The Effect of Magnesium on Plants


What is Magnesium?

Soil nutrients are categorized into three basic groups based on the quantity required by plants: macronutrients, mesonutrients, and micronutrients.

Magnesium (Mg) is an essential mesonutrient, along with calcium (Ca) and sulfur (S).Magnesium is a highly mobile element crucial for plant growth and development. Its availability in soil is influenced by several factors, including the type of parent rock material, the degree of weathering, local climate conditions, and specific agricultural practices such as crop type, cropping intensity, rotation, and fertilization methods. Consequently, the magnesium content in soil can vary significantly depending on the soil type. For instance, tropical and sandy soils typically have low magnesium levels, whereas soils near sea marshlands, peat soils, saline soils, and soils with high clay content generally contain higher amounts of magnesium.

How do plants use Magnesium?

Magnesium is an indispensable element throughout the entire growth period of a plant, fulfilling multiple critical functions within the plant. It is a central component of the chlorophyll molecule, supporting the ability to absorb sunlight during photosynthesis. Magnesium also acts as a carrier for phosphorus, participating in phosphate metabolism, which is crucial for energy transfer and storage.

Furthermore, magnesium is essential for cell division, protein formation, activation of various enzyme systems, and plant respiration. In short, without magnesium, chlorophyll cannot effectively capture solar energy for photosynthesis, and important metabolic functions related to carbohydrate metabolism and cell membrane stability would be impaired, hindering normal plant growth and development.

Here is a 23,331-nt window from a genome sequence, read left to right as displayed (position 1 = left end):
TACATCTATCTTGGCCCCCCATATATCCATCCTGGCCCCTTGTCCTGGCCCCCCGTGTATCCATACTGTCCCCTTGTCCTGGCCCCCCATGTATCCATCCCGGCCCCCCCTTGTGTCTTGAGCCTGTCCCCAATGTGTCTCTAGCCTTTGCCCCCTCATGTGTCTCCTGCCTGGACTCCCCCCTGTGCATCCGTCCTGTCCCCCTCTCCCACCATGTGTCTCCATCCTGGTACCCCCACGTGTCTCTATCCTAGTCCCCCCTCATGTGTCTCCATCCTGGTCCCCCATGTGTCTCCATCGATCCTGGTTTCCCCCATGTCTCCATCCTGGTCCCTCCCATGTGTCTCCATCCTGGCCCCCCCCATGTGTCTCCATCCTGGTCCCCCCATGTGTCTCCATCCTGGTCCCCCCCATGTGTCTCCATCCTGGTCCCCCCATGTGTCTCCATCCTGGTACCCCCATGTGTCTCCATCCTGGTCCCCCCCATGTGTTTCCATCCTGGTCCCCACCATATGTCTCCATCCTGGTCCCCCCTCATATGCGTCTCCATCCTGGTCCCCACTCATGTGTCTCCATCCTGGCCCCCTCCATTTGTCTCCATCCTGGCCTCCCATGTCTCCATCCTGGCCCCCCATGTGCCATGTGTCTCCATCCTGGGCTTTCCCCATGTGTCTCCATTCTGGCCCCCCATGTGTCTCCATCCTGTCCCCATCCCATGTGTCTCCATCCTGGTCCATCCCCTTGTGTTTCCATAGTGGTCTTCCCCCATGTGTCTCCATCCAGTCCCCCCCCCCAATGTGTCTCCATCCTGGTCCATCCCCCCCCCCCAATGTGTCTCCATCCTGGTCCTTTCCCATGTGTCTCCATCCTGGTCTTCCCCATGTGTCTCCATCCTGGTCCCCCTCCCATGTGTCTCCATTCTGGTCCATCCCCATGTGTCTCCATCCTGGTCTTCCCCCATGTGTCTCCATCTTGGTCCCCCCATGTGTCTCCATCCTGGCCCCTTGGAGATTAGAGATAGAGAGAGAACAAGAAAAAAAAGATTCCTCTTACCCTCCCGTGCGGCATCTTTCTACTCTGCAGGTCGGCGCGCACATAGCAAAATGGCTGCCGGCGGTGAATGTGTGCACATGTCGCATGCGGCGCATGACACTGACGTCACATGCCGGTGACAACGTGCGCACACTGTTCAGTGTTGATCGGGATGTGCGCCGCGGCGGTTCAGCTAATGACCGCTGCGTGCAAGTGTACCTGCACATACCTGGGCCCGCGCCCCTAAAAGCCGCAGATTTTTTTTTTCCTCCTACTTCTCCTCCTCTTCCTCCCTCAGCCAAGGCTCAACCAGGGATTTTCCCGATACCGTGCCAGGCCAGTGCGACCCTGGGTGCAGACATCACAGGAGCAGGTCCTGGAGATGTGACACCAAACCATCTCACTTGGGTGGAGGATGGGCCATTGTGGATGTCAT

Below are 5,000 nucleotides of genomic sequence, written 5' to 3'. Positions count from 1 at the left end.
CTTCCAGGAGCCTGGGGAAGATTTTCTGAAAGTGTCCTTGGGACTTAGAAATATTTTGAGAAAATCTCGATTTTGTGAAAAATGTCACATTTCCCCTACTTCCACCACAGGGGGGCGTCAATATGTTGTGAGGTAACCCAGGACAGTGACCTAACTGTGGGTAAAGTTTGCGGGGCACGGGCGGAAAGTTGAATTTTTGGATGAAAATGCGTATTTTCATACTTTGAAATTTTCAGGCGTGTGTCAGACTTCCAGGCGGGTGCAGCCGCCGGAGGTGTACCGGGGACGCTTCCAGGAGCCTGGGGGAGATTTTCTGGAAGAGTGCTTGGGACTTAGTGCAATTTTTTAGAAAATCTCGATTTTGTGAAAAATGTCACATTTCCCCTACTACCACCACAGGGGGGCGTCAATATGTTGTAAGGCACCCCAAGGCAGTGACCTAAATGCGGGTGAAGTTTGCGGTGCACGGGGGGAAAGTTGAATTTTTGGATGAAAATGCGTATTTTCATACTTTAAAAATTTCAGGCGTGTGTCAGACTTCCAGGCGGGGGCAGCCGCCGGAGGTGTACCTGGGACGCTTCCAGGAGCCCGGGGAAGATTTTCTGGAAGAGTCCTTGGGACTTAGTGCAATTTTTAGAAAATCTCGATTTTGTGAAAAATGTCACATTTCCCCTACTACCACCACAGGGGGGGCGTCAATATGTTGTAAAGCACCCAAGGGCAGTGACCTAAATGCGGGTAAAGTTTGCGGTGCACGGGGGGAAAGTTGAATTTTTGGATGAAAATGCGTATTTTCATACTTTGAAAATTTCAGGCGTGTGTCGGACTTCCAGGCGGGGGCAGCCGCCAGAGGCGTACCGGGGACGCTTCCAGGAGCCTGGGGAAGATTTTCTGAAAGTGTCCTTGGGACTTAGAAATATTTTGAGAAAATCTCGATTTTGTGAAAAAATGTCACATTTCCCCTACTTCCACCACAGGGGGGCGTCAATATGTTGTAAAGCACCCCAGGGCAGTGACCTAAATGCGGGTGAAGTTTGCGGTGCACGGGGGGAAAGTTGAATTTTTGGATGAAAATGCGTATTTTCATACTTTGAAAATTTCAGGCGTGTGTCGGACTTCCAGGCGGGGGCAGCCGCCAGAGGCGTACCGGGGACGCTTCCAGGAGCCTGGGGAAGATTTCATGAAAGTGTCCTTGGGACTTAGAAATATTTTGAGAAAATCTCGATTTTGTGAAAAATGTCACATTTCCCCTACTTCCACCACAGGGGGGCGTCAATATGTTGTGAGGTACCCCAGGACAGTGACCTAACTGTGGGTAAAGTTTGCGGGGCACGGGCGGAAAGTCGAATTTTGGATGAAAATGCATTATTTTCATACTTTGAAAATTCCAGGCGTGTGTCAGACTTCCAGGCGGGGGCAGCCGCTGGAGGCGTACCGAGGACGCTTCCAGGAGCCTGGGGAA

Magnesium is extensively involved in various stages of plant life activities, from energy production and utilization to structural components and enzymatic reactions. It is the foundation for plants to carry out fundamental metabolic processes such as photosynthesis, respiration, nutrient transport, and metabolism. It also plays an irreplaceable role in maintaining normal physiological functions, ensuring nutritional balance, and coping with environmental stresses in plants. Therefore, magnesium is considered an essential nutrient for maintaining plant health and productivity, and ensuring its adequate supply is crucial for achieving optimal growth conditions.


So, what does magnesium do for crops? Let’s find out!

Consequence of magnesium deficiency

The Physiological Role of Magnesium

  1. Magnesium is an important part of chlorophyll and pigment in plants, which can promote photosynthesis and the formation of carbohydrates, proteins, and fats;
  2. Magnesium is an activator of hundreds of enzymes, and also participates in the composition of some enzymes to promote metabolism in plants;
  3. Magnesium can improve the disease resistance of crops and prevent the invasion of germs;
  4. Magnesium can promote the formation of vitamin A and vitamin C in plants, and improve the quality of crops while increasing yield.

Effects of Magnesium Deficiency 

  1. Magnesium is a mobile element in plants. When plants lack magnesium they will supply the new leaves at the top first so the old leaves will first show any magnesium deficiency.
  2. The veins of the old leaves at the bottom become chlorotic and yellow, and expand over time, and necrotic spots will appear as the symptoms develop.
  3. With the increase of magnesium deficiency, the new leaves at the top of the plant will also be affected, with brown spots and discoloration of the veins, which will eventually affect the flower bud yield and quality.

Magnesium deficiency is relatively easy to fix. The first is to check and adjust the pH value of the nutrient solution and ensure that it reaches somewhere between 6.0-6.5, which is conducive to the absorption of Mg through the roots. Second, add magnesium-containing supplements when fertilizing.

Consequence of magnesium deficiency

Effects of Excessive Mg element

  1. The growth of the plant is retarded, and the leaf color will be dark green.
  2. Symptoms of calcium lockout (magnesium toxicity can affect a plant’s ability to take up calcium).

If there is excess of Mg you should flush the roots with triple the amount of water than the capacity of the pot. After that, water your plants with a balanced fertilizer.


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